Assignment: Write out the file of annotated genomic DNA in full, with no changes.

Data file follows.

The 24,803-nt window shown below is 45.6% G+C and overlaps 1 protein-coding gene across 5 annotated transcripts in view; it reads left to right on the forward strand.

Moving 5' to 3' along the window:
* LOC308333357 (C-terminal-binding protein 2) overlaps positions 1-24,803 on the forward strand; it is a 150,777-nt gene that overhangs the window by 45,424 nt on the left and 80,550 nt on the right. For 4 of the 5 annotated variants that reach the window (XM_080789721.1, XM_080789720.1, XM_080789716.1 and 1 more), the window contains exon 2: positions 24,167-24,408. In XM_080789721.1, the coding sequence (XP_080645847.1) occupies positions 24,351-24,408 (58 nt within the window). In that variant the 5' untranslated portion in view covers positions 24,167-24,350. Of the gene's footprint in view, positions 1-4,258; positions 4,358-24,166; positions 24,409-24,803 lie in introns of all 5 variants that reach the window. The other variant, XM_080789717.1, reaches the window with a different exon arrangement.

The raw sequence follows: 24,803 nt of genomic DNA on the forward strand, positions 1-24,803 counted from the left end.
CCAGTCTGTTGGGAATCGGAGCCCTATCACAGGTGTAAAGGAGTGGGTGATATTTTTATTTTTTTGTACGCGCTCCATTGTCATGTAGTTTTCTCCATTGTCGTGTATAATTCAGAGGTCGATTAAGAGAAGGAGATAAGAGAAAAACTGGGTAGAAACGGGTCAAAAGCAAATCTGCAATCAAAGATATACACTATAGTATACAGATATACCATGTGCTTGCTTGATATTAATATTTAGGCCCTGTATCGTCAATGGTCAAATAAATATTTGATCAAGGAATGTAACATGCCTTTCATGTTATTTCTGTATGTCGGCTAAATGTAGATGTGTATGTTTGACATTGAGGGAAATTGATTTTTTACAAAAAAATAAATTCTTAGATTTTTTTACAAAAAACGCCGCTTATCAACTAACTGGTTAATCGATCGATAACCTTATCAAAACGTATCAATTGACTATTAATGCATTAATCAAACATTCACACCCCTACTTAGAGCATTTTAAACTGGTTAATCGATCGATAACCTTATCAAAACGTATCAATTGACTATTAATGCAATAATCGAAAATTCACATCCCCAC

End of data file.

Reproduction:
The 24,803-nt window shown below is 45.6% G+C and overlaps 1 protein-coding gene across 5 annotated transcripts in view; it reads left to right on the forward strand.

Moving 5' to 3' along the window:
* LOC308333357 (C-terminal-binding protein 2) overlaps positions 1-24,803 on the forward strand; it is a 150,777-nt gene that overhangs the window by 45,424 nt on the left and 80,550 nt on the right. For 4 of the 5 annotated variants that reach the window (XM_080789721.1, XM_080789720.1, XM_080789716.1 and 1 more), the window contains exon 2: positions 24,167-24,408. In XM_080789721.1, the coding sequence (XP_080645847.1) occupies positions 24,351-24,408 (58 nt within the window). In that variant the 5' untranslated portion in view covers positions 24,167-24,350. Of the gene's footprint in view, positions 1-4,258; positions 4,358-24,166; positions 24,409-24,803 lie in introns of all 5 variants that reach the window. The other variant, XM_080789717.1, reaches the window with a different exon arrangement.

The raw sequence follows: 24,803 nt of genomic DNA on the forward strand, positions 1-24,803 counted from the left end.
CCAGTCTGTTGGGAATCGGAGCCCTATCACAGGTGTAAAGGAGTGGGTGATATTTTTATTTTTTTGTACGCGCTCCATTGTCATGTAGTTTTCTCCATTGTCGTGTATAATTCAGAGGTCGATTAAGAGAAGGAGATAAGAGAAAAACTGGGTAGAAACGGGTCAAAAGCAAATCTGCAATCAAAGATATACACTATAGTATACAGATATACCATGTGCTTGCTTGATATTAATATTTAGGCCCTGTATCGTCAATGGTCAAATAAATATTTGATCAAGGAATGTAACATGCCTTTCATGTTATTTCTGTATGTCGGCTAAATGTAGATGTGTATGTTTGACATTGAGGGAAATTGATTTTTTACAAAAAAATAAATTCTTAGATTTTTTTACAAAAAACGCCGCTTATCAACTAACTGGTTAATCGATCGATAACCTTATCAAAACGTATCAATTGACTATTAATGCATTAATCAAACATTCACACCCCTACTTAGAGCATTTTAAACTGGTTAATCGATCGATAACCTTATCAAAACGTATCAATTGACTATTAATGCAATAATCGAAAATTCACATCCCCAC